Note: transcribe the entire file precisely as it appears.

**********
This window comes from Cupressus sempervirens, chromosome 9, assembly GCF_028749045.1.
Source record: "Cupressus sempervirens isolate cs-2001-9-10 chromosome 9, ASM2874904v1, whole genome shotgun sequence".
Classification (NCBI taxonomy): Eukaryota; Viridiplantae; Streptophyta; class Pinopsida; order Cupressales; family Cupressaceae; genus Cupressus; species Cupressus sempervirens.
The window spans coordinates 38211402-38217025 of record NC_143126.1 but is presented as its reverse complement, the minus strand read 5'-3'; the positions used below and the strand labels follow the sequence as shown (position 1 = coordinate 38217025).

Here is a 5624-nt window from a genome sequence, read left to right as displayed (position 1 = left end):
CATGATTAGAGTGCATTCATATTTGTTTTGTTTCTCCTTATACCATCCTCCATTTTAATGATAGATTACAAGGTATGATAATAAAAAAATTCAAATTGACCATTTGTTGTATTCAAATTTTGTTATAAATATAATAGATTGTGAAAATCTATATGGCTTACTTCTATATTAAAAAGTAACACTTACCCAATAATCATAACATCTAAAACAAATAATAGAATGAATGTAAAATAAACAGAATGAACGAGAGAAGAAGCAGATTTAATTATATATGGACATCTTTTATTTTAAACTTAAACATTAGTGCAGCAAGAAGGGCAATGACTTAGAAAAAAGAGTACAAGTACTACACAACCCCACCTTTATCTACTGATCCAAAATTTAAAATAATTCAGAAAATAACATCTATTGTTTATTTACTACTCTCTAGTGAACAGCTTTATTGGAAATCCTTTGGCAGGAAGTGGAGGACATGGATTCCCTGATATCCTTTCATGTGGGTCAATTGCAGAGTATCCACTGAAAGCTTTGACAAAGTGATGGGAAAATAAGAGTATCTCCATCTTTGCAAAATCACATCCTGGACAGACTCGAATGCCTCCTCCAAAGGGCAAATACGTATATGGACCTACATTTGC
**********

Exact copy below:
This window comes from Cupressus sempervirens, chromosome 9, assembly GCF_028749045.1.
Source record: "Cupressus sempervirens isolate cs-2001-9-10 chromosome 9, ASM2874904v1, whole genome shotgun sequence".
Classification (NCBI taxonomy): Eukaryota; Viridiplantae; Streptophyta; class Pinopsida; order Cupressales; family Cupressaceae; genus Cupressus; species Cupressus sempervirens.
The window spans coordinates 38211402-38217025 of record NC_143126.1 but is presented as its reverse complement, the minus strand read 5'-3'; the positions used below and the strand labels follow the sequence as shown (position 1 = coordinate 38217025).

Here is a 5624-nt window from a genome sequence, read left to right as displayed (position 1 = left end):
CATGATTAGAGTGCATTCATATTTGTTTTGTTTCTCCTTATACCATCCTCCATTTTAATGATAGATTACAAGGTATGATAATAAAAAAATTCAAATTGACCATTTGTTGTATTCAAATTTTGTTATAAATATAATAGATTGTGAAAATCTATATGGCTTACTTCTATATTAAAAAGTAACACTTACCCAATAATCATAACATCTAAAACAAATAATAGAATGAATGTAAAATAAACAGAATGAACGAGAGAAGAAGCAGATTTAATTATATATGGACATCTTTTATTTTAAACTTAAACATTAGTGCAGCAAGAAGGGCAATGACTTAGAAAAAAGAGTACAAGTACTACACAACCCCACCTTTATCTACTGATCCAAAATTTAAAATAATTCAGAAAATAACATCTATTGTTTATTTACTACTCTCTAGTGAACAGCTTTATTGGAAATCCTTTGGCAGGAAGTGGAGGACATGGATTCCCTGATATCCTTTCATGTGGGTCAATTGCAGAGTATCCACTGAAAGCTTTGACAAAGTGATGGGAAAATAAGAGTATCTCCATCTTTGCAAAATCACATCCTGGACAGACTCGAATGCCTCCTCCAAAGGGCAAATACGTATATGGACCTACATTTGC